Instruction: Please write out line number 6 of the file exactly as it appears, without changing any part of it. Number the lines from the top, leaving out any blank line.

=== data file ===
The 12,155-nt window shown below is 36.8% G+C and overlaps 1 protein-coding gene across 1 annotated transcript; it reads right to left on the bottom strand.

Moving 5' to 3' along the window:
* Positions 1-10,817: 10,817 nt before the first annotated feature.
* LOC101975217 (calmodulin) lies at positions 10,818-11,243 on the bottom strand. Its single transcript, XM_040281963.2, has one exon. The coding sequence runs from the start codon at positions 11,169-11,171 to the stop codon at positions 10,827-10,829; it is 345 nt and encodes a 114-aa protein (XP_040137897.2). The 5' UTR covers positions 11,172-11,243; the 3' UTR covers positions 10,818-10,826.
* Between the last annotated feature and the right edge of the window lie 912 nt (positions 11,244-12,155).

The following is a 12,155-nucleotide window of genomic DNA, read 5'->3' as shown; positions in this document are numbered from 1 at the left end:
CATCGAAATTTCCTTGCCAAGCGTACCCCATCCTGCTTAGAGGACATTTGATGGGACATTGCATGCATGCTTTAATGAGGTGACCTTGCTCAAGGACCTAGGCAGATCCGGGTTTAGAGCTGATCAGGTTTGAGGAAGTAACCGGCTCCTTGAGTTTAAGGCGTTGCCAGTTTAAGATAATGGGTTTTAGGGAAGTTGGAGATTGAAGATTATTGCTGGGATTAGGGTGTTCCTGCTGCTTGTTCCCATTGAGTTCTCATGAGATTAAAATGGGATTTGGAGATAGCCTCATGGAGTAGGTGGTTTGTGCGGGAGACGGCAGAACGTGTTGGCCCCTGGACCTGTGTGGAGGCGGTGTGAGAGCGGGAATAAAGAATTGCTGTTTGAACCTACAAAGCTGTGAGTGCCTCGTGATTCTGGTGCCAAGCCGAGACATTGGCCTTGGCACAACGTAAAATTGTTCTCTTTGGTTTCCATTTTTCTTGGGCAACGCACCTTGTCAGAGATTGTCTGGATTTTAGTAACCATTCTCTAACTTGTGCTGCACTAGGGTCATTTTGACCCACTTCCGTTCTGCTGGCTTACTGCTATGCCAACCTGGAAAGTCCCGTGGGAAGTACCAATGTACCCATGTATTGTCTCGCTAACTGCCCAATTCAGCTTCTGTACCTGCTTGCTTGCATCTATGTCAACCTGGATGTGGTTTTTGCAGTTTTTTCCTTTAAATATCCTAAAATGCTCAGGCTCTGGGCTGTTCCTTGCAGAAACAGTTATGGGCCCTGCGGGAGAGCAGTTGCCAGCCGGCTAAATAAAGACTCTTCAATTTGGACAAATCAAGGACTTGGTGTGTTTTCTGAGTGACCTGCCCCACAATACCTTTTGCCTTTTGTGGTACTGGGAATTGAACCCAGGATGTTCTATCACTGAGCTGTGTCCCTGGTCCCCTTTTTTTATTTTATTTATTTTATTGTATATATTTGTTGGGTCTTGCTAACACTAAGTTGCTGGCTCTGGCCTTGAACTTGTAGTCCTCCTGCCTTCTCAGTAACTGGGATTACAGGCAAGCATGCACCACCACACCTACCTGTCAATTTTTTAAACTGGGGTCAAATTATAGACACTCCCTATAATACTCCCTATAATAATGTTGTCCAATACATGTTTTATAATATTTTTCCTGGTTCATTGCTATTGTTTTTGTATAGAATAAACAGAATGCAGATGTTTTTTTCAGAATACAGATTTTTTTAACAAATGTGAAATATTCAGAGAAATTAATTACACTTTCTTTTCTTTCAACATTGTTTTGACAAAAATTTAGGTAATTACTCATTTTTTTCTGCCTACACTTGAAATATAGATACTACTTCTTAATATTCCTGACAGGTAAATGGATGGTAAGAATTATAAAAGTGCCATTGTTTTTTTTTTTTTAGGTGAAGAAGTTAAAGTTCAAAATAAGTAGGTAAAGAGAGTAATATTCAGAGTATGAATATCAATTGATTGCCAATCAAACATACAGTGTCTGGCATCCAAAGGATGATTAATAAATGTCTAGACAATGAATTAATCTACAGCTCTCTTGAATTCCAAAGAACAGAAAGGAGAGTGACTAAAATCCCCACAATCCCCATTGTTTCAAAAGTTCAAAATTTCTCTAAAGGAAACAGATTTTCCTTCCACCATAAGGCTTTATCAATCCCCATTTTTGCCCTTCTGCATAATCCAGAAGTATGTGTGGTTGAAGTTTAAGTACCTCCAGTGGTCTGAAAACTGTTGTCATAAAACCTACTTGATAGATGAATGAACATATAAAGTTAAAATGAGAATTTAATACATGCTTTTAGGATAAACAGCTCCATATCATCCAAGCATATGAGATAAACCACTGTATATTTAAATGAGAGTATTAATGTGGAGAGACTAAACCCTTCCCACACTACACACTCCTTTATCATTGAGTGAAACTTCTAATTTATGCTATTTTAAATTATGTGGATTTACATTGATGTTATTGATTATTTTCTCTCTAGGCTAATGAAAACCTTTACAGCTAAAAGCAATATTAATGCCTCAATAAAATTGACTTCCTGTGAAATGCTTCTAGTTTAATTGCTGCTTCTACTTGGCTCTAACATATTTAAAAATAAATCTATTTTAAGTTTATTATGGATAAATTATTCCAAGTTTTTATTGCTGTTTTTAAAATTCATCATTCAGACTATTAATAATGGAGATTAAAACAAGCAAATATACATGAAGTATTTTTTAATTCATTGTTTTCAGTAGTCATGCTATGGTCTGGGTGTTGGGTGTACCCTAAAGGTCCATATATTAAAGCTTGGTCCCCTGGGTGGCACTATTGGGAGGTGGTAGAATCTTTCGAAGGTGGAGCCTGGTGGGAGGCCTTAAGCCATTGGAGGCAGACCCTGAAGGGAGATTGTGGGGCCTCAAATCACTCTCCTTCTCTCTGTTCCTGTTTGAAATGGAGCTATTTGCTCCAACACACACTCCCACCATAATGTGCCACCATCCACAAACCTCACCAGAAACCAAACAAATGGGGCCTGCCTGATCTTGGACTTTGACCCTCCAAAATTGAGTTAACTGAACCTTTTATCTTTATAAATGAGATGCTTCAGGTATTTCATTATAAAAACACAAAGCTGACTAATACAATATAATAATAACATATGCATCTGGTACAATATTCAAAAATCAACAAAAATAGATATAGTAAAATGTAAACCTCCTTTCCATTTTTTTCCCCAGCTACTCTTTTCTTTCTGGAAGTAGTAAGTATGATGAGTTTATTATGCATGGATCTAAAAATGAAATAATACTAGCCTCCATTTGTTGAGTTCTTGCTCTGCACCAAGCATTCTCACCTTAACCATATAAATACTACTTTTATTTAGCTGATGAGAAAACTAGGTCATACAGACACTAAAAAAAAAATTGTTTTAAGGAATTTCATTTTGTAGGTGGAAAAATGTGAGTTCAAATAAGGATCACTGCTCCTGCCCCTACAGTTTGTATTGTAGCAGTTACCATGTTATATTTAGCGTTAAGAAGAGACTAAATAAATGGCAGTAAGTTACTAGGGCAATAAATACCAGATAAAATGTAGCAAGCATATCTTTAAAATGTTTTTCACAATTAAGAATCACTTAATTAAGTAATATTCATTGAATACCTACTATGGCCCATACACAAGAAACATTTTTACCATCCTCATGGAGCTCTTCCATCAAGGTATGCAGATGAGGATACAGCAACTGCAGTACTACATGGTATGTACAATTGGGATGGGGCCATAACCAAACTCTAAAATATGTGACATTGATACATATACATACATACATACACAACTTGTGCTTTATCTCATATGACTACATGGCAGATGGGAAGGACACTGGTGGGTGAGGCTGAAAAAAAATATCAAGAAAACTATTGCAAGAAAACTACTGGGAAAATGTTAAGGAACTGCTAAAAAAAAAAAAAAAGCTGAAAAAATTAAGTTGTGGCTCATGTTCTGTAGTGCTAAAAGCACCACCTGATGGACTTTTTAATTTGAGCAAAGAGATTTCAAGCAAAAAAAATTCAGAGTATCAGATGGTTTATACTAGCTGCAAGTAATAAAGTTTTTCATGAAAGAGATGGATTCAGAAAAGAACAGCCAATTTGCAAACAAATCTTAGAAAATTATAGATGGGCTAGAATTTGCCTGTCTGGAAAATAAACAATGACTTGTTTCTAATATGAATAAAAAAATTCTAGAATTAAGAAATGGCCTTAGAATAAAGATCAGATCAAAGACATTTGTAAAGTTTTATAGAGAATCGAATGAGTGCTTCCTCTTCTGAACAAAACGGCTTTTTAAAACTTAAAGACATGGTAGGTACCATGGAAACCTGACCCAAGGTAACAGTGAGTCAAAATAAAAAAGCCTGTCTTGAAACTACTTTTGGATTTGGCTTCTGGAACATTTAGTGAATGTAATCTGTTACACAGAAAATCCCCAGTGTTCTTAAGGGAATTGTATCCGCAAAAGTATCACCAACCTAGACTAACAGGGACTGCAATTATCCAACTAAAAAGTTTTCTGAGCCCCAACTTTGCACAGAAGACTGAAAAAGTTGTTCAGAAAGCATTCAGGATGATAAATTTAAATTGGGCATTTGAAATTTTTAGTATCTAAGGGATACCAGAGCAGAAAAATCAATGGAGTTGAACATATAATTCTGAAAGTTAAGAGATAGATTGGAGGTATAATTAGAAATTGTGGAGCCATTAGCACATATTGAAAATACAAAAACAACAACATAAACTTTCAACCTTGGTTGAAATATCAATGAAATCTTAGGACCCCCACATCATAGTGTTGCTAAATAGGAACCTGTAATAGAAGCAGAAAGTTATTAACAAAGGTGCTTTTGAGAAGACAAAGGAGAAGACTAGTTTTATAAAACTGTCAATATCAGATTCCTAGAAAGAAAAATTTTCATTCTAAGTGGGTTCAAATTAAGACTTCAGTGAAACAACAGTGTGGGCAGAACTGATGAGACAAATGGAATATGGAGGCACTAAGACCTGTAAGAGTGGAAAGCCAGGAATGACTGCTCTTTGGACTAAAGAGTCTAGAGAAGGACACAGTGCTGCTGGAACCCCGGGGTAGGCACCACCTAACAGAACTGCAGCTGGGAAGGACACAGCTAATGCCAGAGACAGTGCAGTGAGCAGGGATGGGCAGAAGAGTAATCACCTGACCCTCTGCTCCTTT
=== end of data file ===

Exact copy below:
The following is a 12,155-nucleotide window of genomic DNA, read 5'->3' as shown; positions in this document are numbered from 1 at the left end: